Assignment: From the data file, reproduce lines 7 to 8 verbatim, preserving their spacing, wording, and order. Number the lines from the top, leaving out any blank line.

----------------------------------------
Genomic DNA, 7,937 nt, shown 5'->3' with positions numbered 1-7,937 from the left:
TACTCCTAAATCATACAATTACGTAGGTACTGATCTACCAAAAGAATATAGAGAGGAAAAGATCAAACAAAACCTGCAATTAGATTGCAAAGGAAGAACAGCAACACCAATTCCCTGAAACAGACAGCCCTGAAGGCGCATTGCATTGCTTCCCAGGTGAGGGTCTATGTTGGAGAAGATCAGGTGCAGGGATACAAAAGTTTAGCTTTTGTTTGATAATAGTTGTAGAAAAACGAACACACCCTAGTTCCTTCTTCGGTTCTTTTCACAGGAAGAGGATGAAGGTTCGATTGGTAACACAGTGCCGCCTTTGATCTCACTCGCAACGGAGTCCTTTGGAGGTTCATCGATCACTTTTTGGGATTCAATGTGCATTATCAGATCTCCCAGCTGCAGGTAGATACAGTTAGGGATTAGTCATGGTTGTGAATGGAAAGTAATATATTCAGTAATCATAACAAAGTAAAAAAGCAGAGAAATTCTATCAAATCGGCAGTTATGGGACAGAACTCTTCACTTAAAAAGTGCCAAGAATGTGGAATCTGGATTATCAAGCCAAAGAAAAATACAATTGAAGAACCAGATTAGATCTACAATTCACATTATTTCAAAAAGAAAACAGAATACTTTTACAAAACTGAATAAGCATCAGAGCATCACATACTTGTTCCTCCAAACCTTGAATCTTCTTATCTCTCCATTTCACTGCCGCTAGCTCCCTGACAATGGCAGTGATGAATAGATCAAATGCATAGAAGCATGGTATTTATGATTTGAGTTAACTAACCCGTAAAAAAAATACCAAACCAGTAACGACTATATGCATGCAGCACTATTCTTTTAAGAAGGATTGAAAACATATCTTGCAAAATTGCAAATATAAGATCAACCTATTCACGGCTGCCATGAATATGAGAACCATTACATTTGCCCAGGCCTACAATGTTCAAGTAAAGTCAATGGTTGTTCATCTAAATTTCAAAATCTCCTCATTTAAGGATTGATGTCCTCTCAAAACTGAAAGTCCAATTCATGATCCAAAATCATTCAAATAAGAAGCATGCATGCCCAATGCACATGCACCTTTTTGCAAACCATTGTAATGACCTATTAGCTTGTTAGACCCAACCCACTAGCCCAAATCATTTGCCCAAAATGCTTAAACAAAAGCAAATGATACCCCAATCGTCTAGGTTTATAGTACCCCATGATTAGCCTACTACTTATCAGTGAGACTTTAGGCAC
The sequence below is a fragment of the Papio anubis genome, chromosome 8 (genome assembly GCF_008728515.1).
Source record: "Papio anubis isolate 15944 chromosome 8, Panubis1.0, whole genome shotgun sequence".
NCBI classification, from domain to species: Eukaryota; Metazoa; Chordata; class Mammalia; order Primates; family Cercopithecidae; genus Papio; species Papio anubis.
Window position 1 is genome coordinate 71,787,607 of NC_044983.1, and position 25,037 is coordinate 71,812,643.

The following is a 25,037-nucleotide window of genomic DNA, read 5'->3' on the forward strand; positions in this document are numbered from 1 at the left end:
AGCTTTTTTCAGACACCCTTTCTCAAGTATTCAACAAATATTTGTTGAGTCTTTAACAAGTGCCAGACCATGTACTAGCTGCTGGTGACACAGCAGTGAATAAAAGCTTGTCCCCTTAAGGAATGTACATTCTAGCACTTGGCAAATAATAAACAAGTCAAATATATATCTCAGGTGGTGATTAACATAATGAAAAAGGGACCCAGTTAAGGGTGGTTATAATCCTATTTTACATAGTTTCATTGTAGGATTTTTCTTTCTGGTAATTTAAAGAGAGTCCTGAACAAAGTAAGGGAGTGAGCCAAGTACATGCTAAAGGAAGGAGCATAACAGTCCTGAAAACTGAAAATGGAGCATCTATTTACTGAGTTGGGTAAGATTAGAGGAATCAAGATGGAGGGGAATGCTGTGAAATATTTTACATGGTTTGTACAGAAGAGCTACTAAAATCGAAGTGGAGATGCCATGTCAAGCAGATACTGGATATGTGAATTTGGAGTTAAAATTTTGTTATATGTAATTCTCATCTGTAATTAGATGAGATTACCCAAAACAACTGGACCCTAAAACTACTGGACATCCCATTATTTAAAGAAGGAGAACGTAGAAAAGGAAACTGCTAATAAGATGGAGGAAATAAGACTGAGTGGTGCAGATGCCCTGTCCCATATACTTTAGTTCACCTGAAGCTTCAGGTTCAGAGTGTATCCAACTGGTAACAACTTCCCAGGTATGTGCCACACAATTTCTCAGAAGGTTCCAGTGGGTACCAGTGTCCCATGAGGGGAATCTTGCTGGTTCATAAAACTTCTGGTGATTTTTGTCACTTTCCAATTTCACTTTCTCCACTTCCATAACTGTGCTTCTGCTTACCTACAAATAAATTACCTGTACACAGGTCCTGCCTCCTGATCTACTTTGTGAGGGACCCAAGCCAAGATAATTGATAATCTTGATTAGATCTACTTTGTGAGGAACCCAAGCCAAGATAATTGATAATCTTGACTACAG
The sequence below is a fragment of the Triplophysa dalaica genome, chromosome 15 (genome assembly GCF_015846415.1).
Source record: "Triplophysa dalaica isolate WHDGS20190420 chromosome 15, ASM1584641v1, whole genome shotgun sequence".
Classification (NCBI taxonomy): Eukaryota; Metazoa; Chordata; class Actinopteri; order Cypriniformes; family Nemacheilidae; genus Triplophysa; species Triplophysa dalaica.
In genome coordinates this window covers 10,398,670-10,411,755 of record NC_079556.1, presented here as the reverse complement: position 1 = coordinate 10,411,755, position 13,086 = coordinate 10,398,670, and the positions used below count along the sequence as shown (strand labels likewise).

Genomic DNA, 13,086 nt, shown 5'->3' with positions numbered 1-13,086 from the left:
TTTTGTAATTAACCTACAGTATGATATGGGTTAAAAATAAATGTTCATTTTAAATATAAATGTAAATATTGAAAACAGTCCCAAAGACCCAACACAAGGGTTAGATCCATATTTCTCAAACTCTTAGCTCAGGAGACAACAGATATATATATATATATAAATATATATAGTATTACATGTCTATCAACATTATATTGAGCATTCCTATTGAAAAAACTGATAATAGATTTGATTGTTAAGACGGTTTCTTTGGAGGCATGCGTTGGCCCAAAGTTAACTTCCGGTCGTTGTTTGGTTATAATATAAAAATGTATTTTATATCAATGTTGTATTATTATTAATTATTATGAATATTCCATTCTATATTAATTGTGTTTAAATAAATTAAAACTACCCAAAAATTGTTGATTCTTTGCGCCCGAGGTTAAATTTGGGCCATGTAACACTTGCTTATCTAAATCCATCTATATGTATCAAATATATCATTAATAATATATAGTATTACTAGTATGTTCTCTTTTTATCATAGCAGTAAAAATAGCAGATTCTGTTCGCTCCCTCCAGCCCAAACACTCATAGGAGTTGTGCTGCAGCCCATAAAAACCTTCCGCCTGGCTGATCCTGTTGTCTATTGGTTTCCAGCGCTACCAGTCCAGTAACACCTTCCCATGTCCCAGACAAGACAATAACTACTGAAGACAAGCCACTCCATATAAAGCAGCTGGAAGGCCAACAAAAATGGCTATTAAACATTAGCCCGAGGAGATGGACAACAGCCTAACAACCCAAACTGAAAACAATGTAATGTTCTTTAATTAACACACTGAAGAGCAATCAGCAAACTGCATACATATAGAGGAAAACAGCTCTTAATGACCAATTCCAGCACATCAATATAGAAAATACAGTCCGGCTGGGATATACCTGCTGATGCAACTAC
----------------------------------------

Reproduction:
The following is a 25,037-nucleotide window of genomic DNA, read 5'->3' on the forward strand; positions in this document are numbered from 1 at the left end:
AGCTTTTTTCAGACACCCTTTCTCAAGTATTCAACAAATATTTGTTGAGTCTTTAACAAGTGCCAGACCATGTACTAGCTGCTGGTGACACAGCAGTGAATAAAAGCTTGTCCCCTTAAGGAATGTACATTCTAGCACTTGGCAAATAATAAACAAGTCAAATATATATCTCAGGTGGTGATTAACATAATGAAAAAGGGACCCAGTTAAGGGTGGTTATAATCCTATTTTACATAGTTTCATTGTAGGATTTTTCTTTCTGGTAATTTAAAGAGAGTCCTGAACAAAGTAAGGGAGTGAGCCAAGTACATGCTAAAGGAAGGAGCATAACAGTCCTGAAAACTGAAAATGGAGCATCTATTTACTGAGTTGGGTAAGATTAGAGGAATCAAGATGGAGGGGAATGCTGTGAAATATTTTACATGGTTTGTACAGAAGAGCTACTAAAATCGAAGTGGAGATGCCATGTCAAGCAGATACTGGATATGTGAATTTGGAGTTAAAATTTTGTTATATGTAATTCTCATCTGTAATTAGATGAGATTACCCAAAACAACTGGACCCTAAAACTACTGGACATCCCATTATTTAAAGAAGGAGAACGTAGAAAAGGAAACTGCTAATAAGATGGAGGAAATAAGACTGAGTGGTGCAGATGCCCTGTCCCATATACTTTAGTTCACCTGAAGCTTCAGGTTCAGAGTGTATCCAACTGGTAACAACTTCCCAGGTATGTGCCACACAATTTCTCAGAAGGTTCCAGTGGGTACCAGTGTCCCATGAGGGGAATCTTGCTGGTTCATAAAACTTCTGGTGATTTTTGTCACTTTCCAATTTCACTTTCTCCACTTCCATAACTGTGCTTCTGCTTACCTACAAATAAATTACCTGTACACAGGTCCTGCCTCCTGATCTACTTTGTGAGGGACCCAAGCCAAGATAATTGATAATCTTGATTAGATCTACTTTGTGAGGAACCCAAGCCAAGATAATTGATAATCTTGACTACAG